Sunday the Twenty-seventh

If You O Lord, laid bare our guilt, who could endure it? But You are forgiving, God of Israel (Psalm 129: 3-4).

The vineyard of the Lord is the house of Israel (Isaiah 5:7a and Psalm 80).

“Therefore, I say to you, the kingdom of God will be taken away from you and given to a people that will produce its fruit. (Matthew 21:43).”

Gospel life flows once again from a vineyard. For three weeks now Jesus’ teaching regarding Kingdom Living has been anchored in vineyard living. A couple of weeks ago, I discussed the work involved in transforming arid, rocky and sandy land into a fruitful vineyard. When completed, the vineyard becomes a place “set-apart” or “different” that has its own rhythm of life to help make a bountiful harvest a reality. We also learned a few weeks ago that a vineyard can be instrumental in the local economy as it is a place of employment. That point is underscored this week as we learn the landowner not only planted a vineyard but also dug a winepress and built a tower. In other words, this is no ordinary vineyard: many operations happen within the hedge of this vineyard not the least of which is employment.

As was the practice in Ancient Near East, landowners might have a few vineyards and lease them to trusted employees to manage in his absence, as reported in this Sunday’s parable. Those employed are exactly that: employees, not the landowner. One might make the case that the workers, driven by a horrific attitude of entitlement, lost their identity as employees and attempted to appropriate to themselves that which was not theirs from the start. In the end, they lost more than they could even imagine.

As Jesus addressed this parable to “the chief priests and the elders of the people” He was reviewing salvation history for them. The workers in the vineyard (and image of the Israelites) rejected all who had been sent in the name of God calling them to repentance, conversion and covenant living. In the end, many would reject Jesus Himself. Sadly this parable has had an unfortunate history in Jewish-Christian relationships. Throughout the centuries, a good number of Christians have held that this parable ‘sanctions’ a view that Israel has lost her identity as The Chosen People and a new people, namely Christians, are the successors to The Chosen People. Such a position misses the point that Jesus addressed this to a limited number of people, “the chief priests and the elders of the people.” Yet more than that, when we lapse into divisive thinking, speaking and acting we become blind to our own areas of weakness and sin. It is so easy and comfortable to point out other people’s shortcomings than to admit our own and work on them.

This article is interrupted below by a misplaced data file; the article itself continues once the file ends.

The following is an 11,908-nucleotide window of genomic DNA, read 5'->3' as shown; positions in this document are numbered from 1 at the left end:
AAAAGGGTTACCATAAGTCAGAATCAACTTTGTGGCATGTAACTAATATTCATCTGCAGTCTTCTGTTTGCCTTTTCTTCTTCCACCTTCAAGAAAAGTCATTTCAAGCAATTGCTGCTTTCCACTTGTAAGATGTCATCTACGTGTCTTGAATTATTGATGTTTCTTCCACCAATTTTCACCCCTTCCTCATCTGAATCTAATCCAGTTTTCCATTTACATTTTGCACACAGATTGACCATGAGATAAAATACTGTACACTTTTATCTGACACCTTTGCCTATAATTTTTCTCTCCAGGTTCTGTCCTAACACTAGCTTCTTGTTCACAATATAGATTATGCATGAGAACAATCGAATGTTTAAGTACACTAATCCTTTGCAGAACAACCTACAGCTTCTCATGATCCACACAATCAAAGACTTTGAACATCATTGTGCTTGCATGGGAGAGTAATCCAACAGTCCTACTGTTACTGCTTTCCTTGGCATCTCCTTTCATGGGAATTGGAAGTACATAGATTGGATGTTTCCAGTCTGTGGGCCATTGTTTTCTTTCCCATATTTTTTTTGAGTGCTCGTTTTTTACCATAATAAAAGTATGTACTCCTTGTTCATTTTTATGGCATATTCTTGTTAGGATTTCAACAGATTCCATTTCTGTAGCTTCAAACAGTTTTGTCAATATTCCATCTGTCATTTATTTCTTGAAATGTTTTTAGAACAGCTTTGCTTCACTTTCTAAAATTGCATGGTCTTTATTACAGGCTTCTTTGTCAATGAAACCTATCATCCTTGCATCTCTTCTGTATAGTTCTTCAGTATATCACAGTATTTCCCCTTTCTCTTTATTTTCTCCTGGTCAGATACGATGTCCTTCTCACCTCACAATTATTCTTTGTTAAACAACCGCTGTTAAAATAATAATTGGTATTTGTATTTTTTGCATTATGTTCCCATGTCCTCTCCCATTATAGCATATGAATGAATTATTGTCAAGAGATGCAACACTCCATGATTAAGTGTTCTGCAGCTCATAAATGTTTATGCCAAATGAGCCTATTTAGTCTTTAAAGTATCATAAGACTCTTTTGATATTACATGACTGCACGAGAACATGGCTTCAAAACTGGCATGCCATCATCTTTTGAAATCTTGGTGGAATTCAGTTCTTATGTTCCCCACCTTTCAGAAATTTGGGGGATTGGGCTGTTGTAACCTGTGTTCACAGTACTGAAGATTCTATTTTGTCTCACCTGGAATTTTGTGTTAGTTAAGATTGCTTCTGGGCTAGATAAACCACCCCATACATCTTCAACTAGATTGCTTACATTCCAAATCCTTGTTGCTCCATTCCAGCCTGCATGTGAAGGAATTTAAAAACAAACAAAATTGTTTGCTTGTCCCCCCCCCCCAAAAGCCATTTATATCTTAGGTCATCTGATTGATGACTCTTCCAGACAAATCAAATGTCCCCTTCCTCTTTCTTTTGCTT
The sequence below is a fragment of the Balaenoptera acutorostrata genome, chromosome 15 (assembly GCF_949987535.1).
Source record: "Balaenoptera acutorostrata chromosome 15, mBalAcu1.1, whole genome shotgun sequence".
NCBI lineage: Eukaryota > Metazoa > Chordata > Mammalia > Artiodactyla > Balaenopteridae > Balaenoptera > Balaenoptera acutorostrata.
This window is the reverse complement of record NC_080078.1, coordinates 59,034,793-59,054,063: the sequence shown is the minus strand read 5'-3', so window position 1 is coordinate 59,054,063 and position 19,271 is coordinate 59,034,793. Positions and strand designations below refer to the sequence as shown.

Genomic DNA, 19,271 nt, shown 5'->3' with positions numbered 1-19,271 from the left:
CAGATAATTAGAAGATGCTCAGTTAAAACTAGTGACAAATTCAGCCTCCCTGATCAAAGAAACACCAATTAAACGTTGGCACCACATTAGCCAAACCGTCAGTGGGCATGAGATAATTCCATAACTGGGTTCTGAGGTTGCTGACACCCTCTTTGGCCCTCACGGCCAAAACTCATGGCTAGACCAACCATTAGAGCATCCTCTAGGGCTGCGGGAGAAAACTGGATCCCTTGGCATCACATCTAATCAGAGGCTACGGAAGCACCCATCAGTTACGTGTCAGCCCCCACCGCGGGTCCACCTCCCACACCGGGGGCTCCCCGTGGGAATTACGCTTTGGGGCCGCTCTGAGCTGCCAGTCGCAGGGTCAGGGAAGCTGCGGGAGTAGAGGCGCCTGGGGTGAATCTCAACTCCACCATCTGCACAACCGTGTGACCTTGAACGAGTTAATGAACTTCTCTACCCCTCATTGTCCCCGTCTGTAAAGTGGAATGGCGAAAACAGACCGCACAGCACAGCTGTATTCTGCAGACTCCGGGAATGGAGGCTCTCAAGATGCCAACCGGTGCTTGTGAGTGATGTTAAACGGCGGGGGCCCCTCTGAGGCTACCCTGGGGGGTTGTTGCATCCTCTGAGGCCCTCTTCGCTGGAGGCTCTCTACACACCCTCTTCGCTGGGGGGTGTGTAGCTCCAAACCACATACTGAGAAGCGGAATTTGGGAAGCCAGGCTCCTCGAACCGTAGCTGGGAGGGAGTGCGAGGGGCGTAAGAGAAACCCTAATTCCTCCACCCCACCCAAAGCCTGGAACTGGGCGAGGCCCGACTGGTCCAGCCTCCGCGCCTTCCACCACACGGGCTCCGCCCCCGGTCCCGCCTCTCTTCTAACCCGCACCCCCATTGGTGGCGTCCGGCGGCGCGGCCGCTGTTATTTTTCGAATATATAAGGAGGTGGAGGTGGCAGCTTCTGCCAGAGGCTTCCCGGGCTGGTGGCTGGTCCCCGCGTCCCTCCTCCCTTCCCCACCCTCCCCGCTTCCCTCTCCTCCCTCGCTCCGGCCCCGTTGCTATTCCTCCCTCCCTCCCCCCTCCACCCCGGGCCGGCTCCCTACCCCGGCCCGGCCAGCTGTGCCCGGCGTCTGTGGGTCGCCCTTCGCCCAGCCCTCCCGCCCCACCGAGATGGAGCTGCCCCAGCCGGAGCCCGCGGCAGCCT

For Jesus’ followers Kingdom living as He defines and lives it is the only permissible life path. Embracing that path demands changes not only on the levels of thinking, speaking and acting but also a changes of attitude, what Sacred Scripture terms a “change of the heart.” The ongoing attitude adjustment, so vital in being numbered as a disciple of Jesus, frees one from taking on a false identity. When our attitude is that of Christ’s (last Sunday’s proclamation from Philippians) we see and accept ourselves for who we are: disciples, people in need of learning. We do not dictate how the Kingdom is lived, that was the problem with the vineyard employees. We do not take what is not ours, as the vineyard employees did. Kingdom living, a living that is different and set-apart requires a humility of heart that at the opening and closing of each day and all time in between we live dependent on every word from The Word and act immediately on The Word’s prompting.

Father in heaven,
the hand of Your loving kindness
powerfully yet gently guides all the moments of our day.
Go before us in our pilgrimage of life,
anticipate our needs and prevent our falling.
Send Your Spirit to unite us in faith,
that sharing in Your service,
we may rejoice in Your presence.
We ask this through Christ our Lord. Amen.

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